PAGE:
Yurimi Grigsby, Carolyn Theard-Griggs and Christopher Lilly
With almost five million English language learners in the United States, digital storytelling is increasingly being used in second language learning classrooms. As a teaching and learning strategy, digital storytelling can promote critical thinking, connect new content with prior knowledge, enhance memory, and foster confidence and motivation for learning. Digital stories possess unique narrative qualities that often center on identity negotiation and the ways culturally and linguistically diverse students make meaning out of their lives. Fostering hands-on, active learning, digital storytelling is an interactive way to include culturally and linguistically diverse students’ voices in a curriculum that may not easily represent them. Practical implementation of digital storytelling is included.
Jana Harťanská, Ivana Horváthová and Zdenka Gadušová
Introduction: This paper focuses on the issue of teaching verb tenses in Slovak lower and upper secondary schools – in particular, on teaching three grammatical tenses (Present Simple, Present Continuous, and Simple Present Perfect) and the learner’s ability to use them. It also identifies the mistakes made by the learners in the research sample, causes of their mistakes, and suggests ways of eliminating these errors.
Methods: The paper presents the research data collected using quantitative (questionnaire and achievement test) and qualitative (lesson observation and semi-structured interview) methods. The data are analysed, compared, and conclusions for school practice are drawn.
Results: The main research findings show how the three tenses are taught, identify the impact of the ways they are taught on the ability of lower and upper secondary school learners to use them, and outline the errors they commit. The authors seek to explain the errors and suggest possible ways of eliminating them.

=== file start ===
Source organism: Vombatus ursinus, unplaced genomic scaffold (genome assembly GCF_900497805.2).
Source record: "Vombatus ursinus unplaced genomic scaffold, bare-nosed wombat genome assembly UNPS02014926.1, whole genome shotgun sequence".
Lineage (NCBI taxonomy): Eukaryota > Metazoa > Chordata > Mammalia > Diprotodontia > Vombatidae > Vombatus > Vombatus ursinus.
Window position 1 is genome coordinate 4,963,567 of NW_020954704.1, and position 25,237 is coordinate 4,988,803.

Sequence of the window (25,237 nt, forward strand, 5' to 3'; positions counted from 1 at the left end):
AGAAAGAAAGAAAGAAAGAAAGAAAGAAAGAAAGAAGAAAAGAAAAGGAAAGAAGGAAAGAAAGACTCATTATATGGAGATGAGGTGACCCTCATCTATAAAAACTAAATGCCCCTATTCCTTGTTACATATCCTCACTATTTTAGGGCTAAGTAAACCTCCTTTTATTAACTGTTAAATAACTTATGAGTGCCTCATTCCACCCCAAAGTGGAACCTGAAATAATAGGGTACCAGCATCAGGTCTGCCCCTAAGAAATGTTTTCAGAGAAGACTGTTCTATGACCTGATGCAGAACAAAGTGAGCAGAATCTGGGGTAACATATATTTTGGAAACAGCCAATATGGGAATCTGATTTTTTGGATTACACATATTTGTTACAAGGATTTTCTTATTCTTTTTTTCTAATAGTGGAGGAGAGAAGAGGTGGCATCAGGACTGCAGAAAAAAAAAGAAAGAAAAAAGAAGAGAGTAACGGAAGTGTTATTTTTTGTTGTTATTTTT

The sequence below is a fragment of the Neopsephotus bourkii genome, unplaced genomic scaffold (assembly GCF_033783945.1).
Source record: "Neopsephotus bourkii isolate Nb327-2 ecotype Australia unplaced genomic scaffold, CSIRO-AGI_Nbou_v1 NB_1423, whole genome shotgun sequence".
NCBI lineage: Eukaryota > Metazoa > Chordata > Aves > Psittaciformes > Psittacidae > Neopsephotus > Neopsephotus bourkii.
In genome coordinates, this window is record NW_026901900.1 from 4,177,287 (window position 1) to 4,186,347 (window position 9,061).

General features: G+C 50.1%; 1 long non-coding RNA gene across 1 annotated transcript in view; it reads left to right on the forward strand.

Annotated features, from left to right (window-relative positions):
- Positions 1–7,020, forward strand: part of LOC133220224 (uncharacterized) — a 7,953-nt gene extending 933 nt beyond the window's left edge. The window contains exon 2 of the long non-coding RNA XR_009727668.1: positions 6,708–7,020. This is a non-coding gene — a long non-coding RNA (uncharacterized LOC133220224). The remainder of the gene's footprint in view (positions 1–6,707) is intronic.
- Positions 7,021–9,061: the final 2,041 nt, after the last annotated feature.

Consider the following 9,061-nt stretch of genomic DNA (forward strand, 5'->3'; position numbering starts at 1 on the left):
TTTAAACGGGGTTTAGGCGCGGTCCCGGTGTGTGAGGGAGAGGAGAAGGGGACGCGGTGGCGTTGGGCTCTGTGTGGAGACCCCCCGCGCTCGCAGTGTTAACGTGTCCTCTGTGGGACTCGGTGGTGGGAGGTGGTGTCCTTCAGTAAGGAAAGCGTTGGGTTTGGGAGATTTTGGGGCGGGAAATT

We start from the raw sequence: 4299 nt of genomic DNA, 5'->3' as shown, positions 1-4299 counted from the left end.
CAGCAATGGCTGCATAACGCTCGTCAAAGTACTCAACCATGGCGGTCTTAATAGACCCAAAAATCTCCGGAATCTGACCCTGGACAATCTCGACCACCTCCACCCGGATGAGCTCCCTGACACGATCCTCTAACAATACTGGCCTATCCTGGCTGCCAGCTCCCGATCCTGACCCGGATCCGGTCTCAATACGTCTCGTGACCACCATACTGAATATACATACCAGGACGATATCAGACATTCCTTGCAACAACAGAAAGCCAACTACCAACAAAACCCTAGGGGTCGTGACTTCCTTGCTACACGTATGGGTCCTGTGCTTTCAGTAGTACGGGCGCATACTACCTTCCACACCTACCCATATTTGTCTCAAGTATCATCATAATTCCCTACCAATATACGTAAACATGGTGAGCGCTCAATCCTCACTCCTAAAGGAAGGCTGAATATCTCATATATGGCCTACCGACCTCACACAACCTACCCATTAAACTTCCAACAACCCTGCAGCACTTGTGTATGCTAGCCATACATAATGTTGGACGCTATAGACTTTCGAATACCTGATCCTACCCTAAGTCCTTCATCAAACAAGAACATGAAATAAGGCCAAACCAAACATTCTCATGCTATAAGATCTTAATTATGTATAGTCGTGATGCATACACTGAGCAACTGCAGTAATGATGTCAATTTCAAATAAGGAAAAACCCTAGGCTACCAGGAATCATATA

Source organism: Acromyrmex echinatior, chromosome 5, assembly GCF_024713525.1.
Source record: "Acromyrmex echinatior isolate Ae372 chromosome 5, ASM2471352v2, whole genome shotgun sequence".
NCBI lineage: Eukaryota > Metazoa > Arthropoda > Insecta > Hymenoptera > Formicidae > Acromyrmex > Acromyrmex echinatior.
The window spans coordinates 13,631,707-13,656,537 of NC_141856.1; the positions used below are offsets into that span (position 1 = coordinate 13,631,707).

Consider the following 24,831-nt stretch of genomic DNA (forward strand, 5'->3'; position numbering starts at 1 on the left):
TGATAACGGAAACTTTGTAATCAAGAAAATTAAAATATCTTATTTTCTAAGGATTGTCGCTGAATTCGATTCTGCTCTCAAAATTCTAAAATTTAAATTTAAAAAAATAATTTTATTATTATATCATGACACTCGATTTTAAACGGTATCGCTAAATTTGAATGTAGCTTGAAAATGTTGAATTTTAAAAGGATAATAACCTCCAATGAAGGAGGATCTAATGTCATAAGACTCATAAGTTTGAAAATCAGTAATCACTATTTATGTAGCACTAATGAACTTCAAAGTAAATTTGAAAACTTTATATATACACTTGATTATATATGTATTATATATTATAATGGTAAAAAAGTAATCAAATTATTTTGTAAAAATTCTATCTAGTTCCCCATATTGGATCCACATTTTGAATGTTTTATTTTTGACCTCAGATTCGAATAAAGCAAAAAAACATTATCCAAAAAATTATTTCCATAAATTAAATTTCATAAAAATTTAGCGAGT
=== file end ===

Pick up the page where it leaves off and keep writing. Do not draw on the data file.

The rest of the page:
Limitations: Regarding the limitations of the research findings, the research sample of five interviewed teachers is too small either to make generalizations or to claim that the conducted research is fully reliable.
Conclusions: The research findings demonstrate that teaching the verb tenses in lower and upper secondary schools lacks sufficient contextualised communicative activities for practising the discussed grammar items.
The history of the development of mankind is filled with examples which confirm that not everything has failed when everything has failed (R. P. Nogo). And actually, in every sphere of social life we can find people, who in the given temporal and social circumstances, have brought about a kind of rebirth and have helped in the awakening of new dreams and new desires to move forward. These individuals, whose souls have borne all the wounds of their people (and the profession they once claimed as their own), have inspired hope and a new energy (both) to those who had already given up and abandoned themselves to a quiet self-destruction.
These individuals, beacons of light of a particular time, with their words and deeds were an example of those who would not acquiesce to the existing order, but did not know how to move on. These beacons of light, raised high by Love, went forward and through their work mapped out the roads of further development and progress.
One such man, who has shed his light and lit up our physical education, is certainly Milivoje Matić.
Oscar Agbor Ambang, Sergio Alloggio and Roman Tandlich